• Choose Your Bonds Wisely

    The bonds formerly known as the “safe haven” and go-to of retirees (i.e., U.S. Treasuries and other government-related debt) present a risk today. As interest rates rise (and most expect they will), bond prices fall. This is a dynamic bond investors haven’t experienced in some 30 years, so it may feel impossible. But it’s very possible (probable even) that any pick-up in interest income as rates rise will be more than offset by the loss in principal value on those bonds. We saw it already in 2013.

     

     

  • Consider Unconstrained

    In this “new world” of bond investing, we have been recommending investors consider unconstrained income strategies. Essentially, these are actively managed strategies that have the flexibility to tap any and all opportunities in the bond world, all while seeking to manage risk. Given the volatile interest rate environment and the complexity of investing in today’s fixed income markets, this may be the ideal time to hand your bond strategy over to the professionals.

  • Break With Tradition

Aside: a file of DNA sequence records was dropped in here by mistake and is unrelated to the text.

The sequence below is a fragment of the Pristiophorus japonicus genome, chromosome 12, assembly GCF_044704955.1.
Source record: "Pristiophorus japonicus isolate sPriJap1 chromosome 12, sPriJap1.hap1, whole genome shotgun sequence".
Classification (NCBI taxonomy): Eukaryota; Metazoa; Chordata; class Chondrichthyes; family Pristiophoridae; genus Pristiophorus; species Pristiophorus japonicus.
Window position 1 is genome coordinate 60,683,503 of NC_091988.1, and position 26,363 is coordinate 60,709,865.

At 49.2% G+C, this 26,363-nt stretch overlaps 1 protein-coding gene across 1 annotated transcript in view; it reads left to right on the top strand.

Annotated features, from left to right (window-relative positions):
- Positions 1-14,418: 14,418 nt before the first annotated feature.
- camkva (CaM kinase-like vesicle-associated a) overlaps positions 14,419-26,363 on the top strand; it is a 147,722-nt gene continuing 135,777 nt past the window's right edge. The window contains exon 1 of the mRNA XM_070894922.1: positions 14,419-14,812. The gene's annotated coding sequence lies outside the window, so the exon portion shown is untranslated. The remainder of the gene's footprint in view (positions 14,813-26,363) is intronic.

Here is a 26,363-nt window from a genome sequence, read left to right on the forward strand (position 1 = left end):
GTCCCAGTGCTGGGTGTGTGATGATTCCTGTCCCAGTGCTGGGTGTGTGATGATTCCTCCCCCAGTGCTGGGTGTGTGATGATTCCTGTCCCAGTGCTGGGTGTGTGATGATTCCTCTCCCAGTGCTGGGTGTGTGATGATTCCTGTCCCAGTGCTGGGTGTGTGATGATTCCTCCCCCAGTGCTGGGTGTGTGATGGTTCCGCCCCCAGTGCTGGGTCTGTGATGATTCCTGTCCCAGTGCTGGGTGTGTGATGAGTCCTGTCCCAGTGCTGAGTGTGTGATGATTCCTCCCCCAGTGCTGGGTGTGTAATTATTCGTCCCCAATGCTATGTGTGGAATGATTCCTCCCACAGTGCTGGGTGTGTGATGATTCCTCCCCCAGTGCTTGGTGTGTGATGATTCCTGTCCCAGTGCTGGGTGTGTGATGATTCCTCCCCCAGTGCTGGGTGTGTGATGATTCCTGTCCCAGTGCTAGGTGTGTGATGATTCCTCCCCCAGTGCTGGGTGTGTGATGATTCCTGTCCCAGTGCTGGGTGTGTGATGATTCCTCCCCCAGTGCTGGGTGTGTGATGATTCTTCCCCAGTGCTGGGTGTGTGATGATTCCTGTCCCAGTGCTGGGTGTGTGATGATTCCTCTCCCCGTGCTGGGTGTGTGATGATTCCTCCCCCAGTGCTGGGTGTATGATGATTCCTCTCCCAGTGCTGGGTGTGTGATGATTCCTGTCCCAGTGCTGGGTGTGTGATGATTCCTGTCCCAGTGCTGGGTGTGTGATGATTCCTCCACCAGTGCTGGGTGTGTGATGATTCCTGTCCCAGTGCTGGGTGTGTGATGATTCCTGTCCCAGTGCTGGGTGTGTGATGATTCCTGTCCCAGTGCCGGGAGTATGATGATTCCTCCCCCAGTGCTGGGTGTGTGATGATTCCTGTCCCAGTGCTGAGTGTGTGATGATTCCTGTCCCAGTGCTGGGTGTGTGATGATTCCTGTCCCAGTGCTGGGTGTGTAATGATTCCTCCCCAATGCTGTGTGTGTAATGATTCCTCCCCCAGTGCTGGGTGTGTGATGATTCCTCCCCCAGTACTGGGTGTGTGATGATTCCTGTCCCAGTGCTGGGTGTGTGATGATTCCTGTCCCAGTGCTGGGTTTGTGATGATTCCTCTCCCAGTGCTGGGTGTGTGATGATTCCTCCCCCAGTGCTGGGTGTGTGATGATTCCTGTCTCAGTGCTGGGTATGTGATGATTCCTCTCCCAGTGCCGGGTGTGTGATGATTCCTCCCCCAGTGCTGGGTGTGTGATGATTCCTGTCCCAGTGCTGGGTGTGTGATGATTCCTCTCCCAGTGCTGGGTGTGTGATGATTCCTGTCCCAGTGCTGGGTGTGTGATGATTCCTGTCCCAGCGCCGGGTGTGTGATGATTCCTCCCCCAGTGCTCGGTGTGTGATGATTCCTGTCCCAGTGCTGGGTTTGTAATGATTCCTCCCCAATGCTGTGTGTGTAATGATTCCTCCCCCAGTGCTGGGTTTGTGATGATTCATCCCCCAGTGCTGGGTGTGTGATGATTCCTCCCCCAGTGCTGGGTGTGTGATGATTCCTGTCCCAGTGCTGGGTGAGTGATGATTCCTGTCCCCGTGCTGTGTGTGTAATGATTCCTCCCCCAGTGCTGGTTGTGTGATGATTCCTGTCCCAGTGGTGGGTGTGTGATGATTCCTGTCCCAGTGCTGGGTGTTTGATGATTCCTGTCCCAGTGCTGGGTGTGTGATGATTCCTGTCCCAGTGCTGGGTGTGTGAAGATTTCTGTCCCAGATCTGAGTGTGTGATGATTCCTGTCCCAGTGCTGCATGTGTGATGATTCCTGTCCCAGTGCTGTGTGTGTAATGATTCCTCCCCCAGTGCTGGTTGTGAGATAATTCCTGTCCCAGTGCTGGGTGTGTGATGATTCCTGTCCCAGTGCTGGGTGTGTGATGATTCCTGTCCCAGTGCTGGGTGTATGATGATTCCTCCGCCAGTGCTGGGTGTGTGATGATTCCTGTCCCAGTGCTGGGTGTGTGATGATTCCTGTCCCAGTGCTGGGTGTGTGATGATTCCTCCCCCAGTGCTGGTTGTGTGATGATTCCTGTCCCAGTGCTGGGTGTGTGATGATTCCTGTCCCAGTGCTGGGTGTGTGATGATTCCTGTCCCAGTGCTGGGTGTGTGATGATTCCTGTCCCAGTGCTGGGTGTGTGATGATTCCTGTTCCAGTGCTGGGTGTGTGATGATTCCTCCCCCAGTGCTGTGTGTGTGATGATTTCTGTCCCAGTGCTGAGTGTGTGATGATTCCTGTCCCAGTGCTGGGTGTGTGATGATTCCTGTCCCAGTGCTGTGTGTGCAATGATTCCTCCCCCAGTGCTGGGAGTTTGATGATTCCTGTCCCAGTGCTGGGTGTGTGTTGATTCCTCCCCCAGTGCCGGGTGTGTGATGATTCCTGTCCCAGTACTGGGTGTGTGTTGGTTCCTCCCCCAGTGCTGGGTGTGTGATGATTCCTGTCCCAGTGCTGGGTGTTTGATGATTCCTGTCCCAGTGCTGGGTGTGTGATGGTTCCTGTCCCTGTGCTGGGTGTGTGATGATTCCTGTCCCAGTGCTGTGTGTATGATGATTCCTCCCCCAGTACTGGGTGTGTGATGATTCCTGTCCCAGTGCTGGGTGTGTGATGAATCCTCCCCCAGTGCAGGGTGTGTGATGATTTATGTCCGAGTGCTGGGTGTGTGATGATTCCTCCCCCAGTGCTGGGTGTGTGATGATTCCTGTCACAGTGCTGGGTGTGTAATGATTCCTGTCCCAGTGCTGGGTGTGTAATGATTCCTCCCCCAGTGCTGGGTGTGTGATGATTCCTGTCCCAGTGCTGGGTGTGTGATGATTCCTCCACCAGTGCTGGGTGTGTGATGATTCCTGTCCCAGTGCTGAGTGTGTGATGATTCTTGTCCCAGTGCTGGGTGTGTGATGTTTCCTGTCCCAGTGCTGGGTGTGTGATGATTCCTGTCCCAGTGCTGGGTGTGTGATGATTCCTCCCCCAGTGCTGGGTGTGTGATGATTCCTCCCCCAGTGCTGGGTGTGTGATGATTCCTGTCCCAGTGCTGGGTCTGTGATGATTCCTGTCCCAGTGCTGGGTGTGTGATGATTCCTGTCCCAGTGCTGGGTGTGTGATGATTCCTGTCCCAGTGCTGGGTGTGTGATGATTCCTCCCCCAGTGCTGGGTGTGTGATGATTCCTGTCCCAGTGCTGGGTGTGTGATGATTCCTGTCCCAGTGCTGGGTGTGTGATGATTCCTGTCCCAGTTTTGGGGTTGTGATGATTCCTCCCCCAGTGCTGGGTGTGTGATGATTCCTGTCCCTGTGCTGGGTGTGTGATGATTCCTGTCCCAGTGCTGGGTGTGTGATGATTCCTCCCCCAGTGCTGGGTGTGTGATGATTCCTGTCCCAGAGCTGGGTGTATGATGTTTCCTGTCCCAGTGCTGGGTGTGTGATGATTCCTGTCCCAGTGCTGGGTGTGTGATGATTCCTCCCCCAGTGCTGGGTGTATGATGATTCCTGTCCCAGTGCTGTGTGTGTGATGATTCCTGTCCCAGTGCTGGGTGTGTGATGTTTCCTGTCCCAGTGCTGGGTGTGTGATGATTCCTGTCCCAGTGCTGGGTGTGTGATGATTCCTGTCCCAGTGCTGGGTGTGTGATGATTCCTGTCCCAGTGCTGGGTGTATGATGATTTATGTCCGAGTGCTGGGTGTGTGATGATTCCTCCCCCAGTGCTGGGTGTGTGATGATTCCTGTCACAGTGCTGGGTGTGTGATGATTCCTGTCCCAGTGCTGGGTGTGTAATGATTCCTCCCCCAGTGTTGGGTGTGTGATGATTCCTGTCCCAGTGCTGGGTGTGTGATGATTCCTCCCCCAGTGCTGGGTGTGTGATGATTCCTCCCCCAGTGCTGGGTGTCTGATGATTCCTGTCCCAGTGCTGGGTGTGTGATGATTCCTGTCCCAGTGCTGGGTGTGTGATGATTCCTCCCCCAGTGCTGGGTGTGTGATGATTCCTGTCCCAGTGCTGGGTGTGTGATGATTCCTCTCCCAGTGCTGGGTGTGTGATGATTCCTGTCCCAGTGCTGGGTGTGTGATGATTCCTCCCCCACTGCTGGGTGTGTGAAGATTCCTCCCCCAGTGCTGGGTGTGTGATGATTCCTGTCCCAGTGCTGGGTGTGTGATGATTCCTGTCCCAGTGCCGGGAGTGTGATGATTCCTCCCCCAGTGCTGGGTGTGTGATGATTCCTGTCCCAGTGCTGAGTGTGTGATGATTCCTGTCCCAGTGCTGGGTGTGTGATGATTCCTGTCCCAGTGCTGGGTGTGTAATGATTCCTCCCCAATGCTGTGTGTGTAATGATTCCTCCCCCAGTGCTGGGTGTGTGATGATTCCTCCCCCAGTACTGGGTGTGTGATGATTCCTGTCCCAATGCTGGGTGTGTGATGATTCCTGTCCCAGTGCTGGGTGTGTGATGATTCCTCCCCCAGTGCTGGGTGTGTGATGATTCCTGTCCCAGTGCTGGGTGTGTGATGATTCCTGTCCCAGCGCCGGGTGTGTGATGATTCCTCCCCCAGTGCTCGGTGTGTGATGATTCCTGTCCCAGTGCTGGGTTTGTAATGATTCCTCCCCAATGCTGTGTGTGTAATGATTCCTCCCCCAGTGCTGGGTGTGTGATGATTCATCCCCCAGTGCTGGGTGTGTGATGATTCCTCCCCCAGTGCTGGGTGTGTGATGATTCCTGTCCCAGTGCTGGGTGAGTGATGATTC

If you’re still of the belief that you need to heavy-up on bonds as retirement nears, it’s time to challenge that thinking. And do it now before rates head higher. Retirees who traditionally relied on Treasuries for income might consider other sources, such as tax-advantaged municipal bonds or even dividend-paying stocks, which can offer much-needed growth potential. (Keep in mind, there is no guarantee that stocks or stock funds can continue to pay dividends.)

  • Don’t Stop Growing in Retirement

    That brings us to our final point, or perhaps to our first point—the need to grow your assets. Don’t make the mistake of thinking this need expires in retirement. Even as you draw down your nest egg to generate income, your assets still require an element of growth, if only to stay ahead of inflation. Again, consider professionally managed vehicles, such as a global, multi-asset solution that has the reach to span the globe, as well as the ability to mix asset types and levels of risk in an effort to manage volatility—an important consideration in the retirement years.